||For the fourth consecutive day, severe thunderstorms affected parts of South Central Nebraska, this time targeting northwest portions of the 24-county area with a fairly significant Friday evening hail event primarily impacting Valley, Greeley, Howard and Sherman Counties. There were nearly two dozen reports of large hail ranging from quarter to at least baseball size. Most of this large hail affected rural areas, but the community of St. Paul took a direct hit as a large southward-tracking supercell pounded parts of town for at least 20-30 minutes with hail to at least baseball size. Along with extensive damage to homes and vehicles, a local greenhouse had 21 roof panels destroyed. Although no serious injuries were reported, two teenage girls sheltered in a car on the north side of St. Paul as it was battered by large hail, with one girl sustaining several small cuts when the back window shattered. Elsewhere across the area, golf ball size hail was reported in several places including near Scotia, North Loup and Pleasanton. Although no tornadoes or damaging winds were reported, one storm featured strong rotation on radar across southwestern Sherman and far north central Buffalo Counties around 10 PM CDT. Rainfall amounts under the most intense storms generally ranged from 1-2 inches, with unofficial reports from the St. Paul area of localized pockets over 2.50 inches.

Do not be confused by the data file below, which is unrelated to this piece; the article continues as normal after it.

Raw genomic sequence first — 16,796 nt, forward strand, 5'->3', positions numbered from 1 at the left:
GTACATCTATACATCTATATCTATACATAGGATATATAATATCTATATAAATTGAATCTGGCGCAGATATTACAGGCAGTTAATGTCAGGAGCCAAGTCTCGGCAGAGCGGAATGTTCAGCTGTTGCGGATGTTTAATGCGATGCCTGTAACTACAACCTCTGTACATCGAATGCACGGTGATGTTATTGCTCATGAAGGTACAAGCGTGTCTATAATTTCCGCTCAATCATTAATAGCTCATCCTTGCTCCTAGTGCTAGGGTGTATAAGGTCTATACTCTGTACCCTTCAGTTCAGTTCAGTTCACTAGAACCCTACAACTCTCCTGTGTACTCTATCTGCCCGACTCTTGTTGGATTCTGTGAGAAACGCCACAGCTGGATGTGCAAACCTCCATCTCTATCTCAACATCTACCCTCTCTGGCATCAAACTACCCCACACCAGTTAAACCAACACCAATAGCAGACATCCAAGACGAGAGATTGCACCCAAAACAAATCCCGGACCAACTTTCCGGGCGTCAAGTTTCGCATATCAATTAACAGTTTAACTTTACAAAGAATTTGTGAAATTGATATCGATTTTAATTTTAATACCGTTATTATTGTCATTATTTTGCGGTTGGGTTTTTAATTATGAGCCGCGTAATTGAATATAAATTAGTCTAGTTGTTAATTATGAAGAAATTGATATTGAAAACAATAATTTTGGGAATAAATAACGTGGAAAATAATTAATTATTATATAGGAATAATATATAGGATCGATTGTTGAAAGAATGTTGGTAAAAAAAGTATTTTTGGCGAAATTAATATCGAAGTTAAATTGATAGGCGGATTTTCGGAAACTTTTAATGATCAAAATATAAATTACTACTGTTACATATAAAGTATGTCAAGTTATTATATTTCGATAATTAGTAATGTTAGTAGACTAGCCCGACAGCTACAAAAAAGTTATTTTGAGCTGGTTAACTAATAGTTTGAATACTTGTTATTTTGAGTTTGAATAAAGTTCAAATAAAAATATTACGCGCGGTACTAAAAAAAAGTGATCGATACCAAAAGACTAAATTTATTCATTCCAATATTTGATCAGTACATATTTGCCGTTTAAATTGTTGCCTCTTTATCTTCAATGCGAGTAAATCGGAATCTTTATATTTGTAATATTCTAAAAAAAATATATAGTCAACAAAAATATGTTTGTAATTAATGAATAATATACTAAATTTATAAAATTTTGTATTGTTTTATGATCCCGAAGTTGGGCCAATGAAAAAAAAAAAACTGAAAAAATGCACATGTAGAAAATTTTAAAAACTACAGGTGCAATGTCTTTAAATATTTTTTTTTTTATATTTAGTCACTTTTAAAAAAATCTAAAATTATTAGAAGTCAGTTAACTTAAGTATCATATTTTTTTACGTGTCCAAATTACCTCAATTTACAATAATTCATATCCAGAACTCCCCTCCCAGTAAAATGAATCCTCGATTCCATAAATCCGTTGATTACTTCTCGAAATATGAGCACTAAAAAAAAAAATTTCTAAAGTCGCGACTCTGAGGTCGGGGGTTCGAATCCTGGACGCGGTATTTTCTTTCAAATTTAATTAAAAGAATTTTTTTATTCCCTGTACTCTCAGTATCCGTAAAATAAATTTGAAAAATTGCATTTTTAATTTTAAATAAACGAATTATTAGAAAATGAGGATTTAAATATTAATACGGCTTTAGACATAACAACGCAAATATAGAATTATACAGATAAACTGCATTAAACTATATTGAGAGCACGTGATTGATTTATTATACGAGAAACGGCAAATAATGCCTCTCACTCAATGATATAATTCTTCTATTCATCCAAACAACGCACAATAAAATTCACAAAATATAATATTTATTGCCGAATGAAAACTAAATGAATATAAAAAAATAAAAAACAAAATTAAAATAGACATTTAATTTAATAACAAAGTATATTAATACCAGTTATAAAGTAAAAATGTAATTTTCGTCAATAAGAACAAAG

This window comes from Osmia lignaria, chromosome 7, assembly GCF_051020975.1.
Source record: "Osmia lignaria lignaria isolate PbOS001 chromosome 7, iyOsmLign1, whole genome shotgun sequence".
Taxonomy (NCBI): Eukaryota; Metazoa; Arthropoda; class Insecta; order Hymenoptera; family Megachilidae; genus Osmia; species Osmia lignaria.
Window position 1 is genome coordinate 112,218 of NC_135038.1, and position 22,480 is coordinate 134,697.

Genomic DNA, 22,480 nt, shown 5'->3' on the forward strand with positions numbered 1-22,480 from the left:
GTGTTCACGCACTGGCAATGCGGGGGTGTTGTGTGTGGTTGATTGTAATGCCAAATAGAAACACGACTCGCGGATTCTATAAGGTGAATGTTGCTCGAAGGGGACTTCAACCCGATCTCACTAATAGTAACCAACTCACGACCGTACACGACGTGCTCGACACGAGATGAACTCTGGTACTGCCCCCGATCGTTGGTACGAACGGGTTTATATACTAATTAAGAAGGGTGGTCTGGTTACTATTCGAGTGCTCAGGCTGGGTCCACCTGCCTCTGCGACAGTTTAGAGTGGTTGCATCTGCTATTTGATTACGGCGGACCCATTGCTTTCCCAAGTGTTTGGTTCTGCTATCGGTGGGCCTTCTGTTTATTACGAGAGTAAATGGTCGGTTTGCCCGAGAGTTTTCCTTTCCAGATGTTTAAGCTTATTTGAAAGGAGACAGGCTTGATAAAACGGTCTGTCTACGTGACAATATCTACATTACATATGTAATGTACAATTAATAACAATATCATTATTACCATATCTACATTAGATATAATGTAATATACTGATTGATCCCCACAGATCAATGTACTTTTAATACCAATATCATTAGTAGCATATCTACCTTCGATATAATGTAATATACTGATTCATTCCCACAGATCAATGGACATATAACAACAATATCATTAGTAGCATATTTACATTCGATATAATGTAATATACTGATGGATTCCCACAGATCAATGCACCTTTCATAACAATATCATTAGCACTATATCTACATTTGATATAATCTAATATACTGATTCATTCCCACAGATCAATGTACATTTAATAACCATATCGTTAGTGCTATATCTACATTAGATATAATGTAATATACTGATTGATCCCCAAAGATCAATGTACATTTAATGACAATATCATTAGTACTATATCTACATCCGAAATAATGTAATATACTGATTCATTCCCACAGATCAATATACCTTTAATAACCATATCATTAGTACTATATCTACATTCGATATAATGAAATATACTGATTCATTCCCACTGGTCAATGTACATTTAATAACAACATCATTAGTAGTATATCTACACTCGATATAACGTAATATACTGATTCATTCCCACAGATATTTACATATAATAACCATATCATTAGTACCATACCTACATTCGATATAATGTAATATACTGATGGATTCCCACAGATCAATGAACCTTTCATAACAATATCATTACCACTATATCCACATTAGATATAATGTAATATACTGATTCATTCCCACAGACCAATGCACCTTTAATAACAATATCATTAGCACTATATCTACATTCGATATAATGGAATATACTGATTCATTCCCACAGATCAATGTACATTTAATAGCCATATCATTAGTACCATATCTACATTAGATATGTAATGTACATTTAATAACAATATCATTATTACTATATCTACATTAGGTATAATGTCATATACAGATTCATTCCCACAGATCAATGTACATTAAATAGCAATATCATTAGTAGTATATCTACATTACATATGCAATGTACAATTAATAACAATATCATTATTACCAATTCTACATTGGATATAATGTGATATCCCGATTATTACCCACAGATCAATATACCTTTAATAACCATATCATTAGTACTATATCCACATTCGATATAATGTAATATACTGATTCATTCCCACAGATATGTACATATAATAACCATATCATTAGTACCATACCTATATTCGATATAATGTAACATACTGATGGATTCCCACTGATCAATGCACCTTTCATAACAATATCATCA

The first severe thunderstorms of the evening within the local area started sagging into extreme northern portions of Valley and Greeley Counties between 6 PM and 730 PM CDT, evolving southward from severe storms already ongoing just to the north in Garfield and Wheeler Counties. Between 730-10 PM CDT, a large south-southeast moving supercell became the most dominant storm of the event as it tracked along the Valley/Greeley County line and into Howard County, battering St. Paul with destructive hail before abruptly dissipating before reaching Grand Island. As this primary supercell matured, a new cluster of multicell and splitting supercell storms erupted over Valley and Sherman Counties between 830-930 PM CDT, with one of these storms eventually making it as far south as the Pleasanton area before dissipating. The last severe hail storm of the night affected areas near the Sherman/Howard County line between 1045-1130 PM before rapidly weakening. Interestingly, all severe storms that tried moving south into the Interstate 80 corridor dissipated before getting there. Aloft, synoptic scale forcing for this event was rather weak, with only subtle shortwave energy passing through quasi-zonal flow aloft, well-downstream from a larger mid level trough over the Pacific Northwest. However, at the surface, a quasi-stationary east-west oriented front draped across northern Nebraska provided the focus for severe storm development, especially as it started pushing south as an outflow boundary during the evening. Around the time the St. Paul supercell first developed, mesoscale parameters featured around 2000 J/kg mixed-layer CAPE and around 40 knots of 0-6 kilometer vertical wind shear.